window coating
(University of Notre Dame)

Incredible High-Tech Window Coating Allows Visible Light Through but Blocks Heat

Scientists say they have created an experimental new high-tech window coating that works similarly to polarized lenses on sunglasses by allowing all of the visible light through while also reflecting unwanted heat. If added to existing buildings and car windows, the new coating could reduce internal temperatures in hotter climates without sacrificing any of the visible light while also reducing energy usage for indoor air conditioning by as much as 30%.

The new coating was developed by researchers from Notre Dame University who were looking for a cheap yet viable way to reduce the use of air conditioning in cars and buildings without sacrificing any of the visible light like happens with tinted windows. The key, they determined, was finding a way to reflect away both the ultraviolet and infrared light waves that can generate heat while allowing the full spectrum of visible light to pass through the windows unimpeded.

To accomplish this lofty goal, University of Notre Dame Professor for Energy Studies Tengfei Luo and his postdoctoral associate Seongmin Kim covered a glass base with ultra-thin layers of silica, alumina, and titanium oxide. Together, those materials would block infrared and ultraviolet light before it penetrates the building’s interior.

Next, Luo and Kim added an additional layer of micrometer-thick silicon polymer. Unlike the other materials, this layer is designed to reflect thermal radiation back through the “atmospheric window” and into outer space.

In a press release, the researchers explain how they “shuffled” the varying layers to find an optimal configuration that “maximized the transmission of visible light while minimizing the passage of heat-producing wavelengths.” This involved studying different configurations using a type of quantum computing called “quantum annealing” and then confirming or refuting the best possible options in real-world experiments.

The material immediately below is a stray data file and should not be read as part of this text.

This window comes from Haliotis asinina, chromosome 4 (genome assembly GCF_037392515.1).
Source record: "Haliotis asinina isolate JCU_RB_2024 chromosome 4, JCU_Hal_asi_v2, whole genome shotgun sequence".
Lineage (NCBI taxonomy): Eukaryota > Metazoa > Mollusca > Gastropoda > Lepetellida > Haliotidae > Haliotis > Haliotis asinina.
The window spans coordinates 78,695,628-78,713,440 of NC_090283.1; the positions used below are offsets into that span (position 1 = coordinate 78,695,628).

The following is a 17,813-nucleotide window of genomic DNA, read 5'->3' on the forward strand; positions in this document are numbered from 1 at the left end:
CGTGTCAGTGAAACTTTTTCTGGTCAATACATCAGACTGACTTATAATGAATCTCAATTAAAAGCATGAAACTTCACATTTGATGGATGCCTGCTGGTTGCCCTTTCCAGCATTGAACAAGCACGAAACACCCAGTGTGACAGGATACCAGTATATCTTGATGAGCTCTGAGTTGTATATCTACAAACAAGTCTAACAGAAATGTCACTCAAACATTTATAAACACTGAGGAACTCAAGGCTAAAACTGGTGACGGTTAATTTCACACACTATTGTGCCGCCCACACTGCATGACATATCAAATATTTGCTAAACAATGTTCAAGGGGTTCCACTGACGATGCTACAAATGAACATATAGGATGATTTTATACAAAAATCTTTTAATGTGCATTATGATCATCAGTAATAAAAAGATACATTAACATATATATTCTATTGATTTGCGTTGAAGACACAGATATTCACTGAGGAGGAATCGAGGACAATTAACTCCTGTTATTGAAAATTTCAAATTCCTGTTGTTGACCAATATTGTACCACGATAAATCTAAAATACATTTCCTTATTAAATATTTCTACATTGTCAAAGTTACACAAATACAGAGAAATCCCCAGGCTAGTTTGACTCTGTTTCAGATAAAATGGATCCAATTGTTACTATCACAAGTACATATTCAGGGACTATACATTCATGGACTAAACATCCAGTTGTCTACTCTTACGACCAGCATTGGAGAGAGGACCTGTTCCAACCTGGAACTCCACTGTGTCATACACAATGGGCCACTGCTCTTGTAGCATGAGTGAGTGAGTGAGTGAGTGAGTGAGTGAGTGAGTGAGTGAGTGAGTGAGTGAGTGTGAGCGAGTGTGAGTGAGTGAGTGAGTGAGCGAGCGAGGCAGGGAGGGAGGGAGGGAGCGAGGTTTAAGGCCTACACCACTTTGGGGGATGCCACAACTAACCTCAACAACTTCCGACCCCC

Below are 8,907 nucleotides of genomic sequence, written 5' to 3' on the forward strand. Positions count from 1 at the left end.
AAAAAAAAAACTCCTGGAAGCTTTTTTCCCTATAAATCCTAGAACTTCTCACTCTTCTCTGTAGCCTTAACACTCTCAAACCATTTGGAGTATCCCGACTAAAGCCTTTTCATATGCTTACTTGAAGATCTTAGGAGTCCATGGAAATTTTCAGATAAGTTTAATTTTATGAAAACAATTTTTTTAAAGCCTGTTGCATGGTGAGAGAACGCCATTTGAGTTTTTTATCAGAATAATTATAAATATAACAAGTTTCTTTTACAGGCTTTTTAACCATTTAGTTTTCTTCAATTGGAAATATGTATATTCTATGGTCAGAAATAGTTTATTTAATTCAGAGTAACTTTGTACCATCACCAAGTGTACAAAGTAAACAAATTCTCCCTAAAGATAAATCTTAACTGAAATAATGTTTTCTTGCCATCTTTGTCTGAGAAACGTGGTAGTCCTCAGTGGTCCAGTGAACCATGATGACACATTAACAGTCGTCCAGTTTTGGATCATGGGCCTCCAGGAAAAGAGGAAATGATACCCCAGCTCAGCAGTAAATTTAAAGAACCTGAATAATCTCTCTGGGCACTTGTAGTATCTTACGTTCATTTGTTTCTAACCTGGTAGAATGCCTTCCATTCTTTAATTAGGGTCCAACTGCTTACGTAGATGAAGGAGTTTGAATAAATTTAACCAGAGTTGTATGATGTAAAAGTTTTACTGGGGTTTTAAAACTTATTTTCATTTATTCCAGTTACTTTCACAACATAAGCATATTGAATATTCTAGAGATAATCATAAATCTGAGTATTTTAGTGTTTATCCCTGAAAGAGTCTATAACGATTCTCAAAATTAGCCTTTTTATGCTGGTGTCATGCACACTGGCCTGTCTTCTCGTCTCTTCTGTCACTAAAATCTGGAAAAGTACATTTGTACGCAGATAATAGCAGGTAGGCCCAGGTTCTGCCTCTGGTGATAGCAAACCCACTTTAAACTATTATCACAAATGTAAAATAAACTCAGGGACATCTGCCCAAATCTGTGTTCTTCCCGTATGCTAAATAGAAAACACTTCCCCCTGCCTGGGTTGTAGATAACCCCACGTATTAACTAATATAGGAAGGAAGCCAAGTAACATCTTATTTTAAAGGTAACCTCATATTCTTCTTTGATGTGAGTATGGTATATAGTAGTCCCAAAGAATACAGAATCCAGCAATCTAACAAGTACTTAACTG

The study’s final results, published in the journal Cell Reports Physical Science, show that the new material was a major success. Not only did they achieve almost perfect transmission of visible light through the glass and its coating layers, but the temperature inside a model room equipped with the window coating was reduced by between 5.4 and 7.2 degrees Celsius.

Perhaps equally significant, the team says their new material works from different angles. This means their coating is effective throughout the day as the sun moves in the sky, including when the light hits the window at a 90-degree angle, which normally conveys the most heat.

“The angle between the sunshine and your window is always changing,” said Lou. “Our coating maintains functionality and efficiency whatever the sun’s position in the sky.”

In effect, the researchers say they have not only created a viable window coating that can block unwanted heat generated from infrared and ultraviolet light while allowing visible light to pass through cleanly, but their new material is effective at any time of the day.

“Like polarized sunglasses, our coating lessens the intensity of incoming light, but, unlike sunglasses, our coating remains clear and effective even when you tilt it at different angles,” Luo said.

Although the new window coating is not yet available for commercial or industrial use, the researchers say their work can set the stage for future applications that could reduce air conditioning costs and energy usage by as much as thirty percent. They also note that the quantum computing “scheme” they employed to derive the best coating configuration “can be used to design a broad range of materials with complex properties.”

 Christopher Plain is a Science Fiction and Fantasy novelist and Head Science Writer at The Debrief. Follow and connect with him on X, learn about his books at, or email him directly at